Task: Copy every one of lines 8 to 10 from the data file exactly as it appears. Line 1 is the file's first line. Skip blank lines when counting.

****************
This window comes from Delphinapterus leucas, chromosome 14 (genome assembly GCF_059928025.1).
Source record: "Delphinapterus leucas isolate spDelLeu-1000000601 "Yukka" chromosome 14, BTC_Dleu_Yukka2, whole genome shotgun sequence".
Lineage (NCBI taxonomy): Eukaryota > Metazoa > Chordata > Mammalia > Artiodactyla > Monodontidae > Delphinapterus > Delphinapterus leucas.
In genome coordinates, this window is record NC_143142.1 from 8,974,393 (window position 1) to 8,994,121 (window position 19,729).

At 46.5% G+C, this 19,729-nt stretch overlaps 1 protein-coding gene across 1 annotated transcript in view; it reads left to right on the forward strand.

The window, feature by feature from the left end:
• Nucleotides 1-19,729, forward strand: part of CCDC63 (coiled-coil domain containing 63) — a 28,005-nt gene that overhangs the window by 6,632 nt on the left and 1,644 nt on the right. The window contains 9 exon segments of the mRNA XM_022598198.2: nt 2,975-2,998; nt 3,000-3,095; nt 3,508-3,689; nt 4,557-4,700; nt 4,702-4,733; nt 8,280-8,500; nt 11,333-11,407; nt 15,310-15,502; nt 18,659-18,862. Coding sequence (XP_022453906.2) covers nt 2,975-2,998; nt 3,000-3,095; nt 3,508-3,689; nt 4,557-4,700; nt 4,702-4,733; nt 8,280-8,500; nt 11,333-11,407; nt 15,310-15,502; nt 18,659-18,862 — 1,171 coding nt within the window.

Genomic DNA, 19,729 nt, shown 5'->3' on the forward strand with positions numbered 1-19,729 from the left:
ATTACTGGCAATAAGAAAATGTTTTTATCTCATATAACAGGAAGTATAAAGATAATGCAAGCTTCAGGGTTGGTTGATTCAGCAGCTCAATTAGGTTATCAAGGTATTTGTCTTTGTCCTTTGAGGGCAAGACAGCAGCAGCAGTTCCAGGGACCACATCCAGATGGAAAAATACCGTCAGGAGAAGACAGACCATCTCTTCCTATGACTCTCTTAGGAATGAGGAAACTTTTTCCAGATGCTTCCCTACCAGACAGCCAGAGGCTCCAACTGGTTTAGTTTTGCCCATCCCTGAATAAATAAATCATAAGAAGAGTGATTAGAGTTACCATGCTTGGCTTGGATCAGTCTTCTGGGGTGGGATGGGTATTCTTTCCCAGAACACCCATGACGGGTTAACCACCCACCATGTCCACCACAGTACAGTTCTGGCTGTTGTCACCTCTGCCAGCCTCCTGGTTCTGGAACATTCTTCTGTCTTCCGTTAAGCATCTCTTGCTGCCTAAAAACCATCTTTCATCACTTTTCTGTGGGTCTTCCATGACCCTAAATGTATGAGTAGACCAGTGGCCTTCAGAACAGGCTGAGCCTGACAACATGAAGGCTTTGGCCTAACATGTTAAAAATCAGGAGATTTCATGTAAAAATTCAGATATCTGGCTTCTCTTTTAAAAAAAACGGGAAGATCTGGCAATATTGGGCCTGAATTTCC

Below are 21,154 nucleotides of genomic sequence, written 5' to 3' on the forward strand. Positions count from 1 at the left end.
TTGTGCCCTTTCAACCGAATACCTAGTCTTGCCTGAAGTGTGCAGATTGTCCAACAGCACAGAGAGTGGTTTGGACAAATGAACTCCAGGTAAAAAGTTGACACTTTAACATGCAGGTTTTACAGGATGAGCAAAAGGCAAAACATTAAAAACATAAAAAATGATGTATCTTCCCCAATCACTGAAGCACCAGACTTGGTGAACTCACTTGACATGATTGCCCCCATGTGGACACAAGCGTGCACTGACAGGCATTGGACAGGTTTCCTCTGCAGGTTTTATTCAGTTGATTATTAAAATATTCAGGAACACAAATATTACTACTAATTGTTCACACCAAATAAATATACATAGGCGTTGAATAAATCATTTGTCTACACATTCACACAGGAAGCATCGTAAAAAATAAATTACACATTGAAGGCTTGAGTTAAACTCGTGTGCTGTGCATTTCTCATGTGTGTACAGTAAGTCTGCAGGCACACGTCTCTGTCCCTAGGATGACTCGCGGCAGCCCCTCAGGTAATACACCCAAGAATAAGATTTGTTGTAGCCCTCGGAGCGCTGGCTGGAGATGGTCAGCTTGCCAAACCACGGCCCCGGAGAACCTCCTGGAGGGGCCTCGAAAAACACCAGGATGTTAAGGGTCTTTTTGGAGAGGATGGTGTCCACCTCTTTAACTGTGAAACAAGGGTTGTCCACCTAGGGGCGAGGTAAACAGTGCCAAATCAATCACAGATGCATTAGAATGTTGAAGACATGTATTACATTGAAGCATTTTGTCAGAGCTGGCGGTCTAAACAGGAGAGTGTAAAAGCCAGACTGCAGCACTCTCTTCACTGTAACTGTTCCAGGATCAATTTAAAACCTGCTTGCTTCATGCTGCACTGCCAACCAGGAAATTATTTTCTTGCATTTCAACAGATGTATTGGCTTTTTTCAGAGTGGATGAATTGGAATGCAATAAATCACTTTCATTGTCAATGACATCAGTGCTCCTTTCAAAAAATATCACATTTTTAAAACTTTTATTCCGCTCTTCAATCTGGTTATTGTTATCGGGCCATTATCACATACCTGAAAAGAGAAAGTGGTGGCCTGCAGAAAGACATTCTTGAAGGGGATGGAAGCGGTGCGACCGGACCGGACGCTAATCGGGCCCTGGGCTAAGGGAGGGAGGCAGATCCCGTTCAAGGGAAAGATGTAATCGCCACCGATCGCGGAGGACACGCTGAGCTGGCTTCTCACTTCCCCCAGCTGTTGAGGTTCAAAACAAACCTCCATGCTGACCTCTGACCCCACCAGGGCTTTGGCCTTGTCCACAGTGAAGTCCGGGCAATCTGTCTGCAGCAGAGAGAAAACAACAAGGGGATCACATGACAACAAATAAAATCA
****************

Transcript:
Genomic DNA, 19,729 nt, shown 5'->3' on the forward strand with positions numbered 1-19,729 from the left:
ATTACTGGCAATAAGAAAATGTTTTTATCTCATATAACAGGAAGTATAAAGATAATGCAAGCTTCAGGGTTGGTTGATTCAGCAGCTCAATTAGGTTATCAAGGTATTTGTCTTTGTCCTTTGAGGGCAAGACAGCAGCAGCAGTTCCAGGGACCACATCCAGATGGAAAAATACCGTCAGGAGAAGACAGACCATCTCTTCCTATGACTCTCTTAGGAATGAGGAAACTTTTTCCAGATGCTTCCCTACCAGACAGCCAGAGGCTCCAACTGGTTTAGTTTTGCCCATCCCTGAATAAATAAATCATAAGAAGAGTGATTAGAGTTACCATGCTTGGCTTGGATCAGTCTTCTGGGGTGGGATGGGTATTCTTTCCCAGAACACCCATGACGGGTTAACCACCCACCATGTCCACCACAGTACAGTTCTGGCTGTTGTCACCTCTGCCAGCCTCCTGGTTCTGGAACATTCTTCTGTCTTCCGTTAAGCATCTCTTGCTGCCTAAAAACCATCTTTCATCACTTTTCTGTGGGTCTTCCATGACCCTAAATGTATGAGTAGACCAGTGGCCTTCAGAACAGGCTGAGCCTGACAACATGAAGGCTTTGGCCTAACATGTTAAAAATCAGGAGATTTCATGTAAAAATTCAGATATCTGGCTTCTCTTTTAAAAAAAACGGGAAGATCTGGCAATATTGGGCCTGAATTTCC

Below are 21,154 nucleotides of genomic sequence, written 5' to 3' on the forward strand. Positions count from 1 at the left end.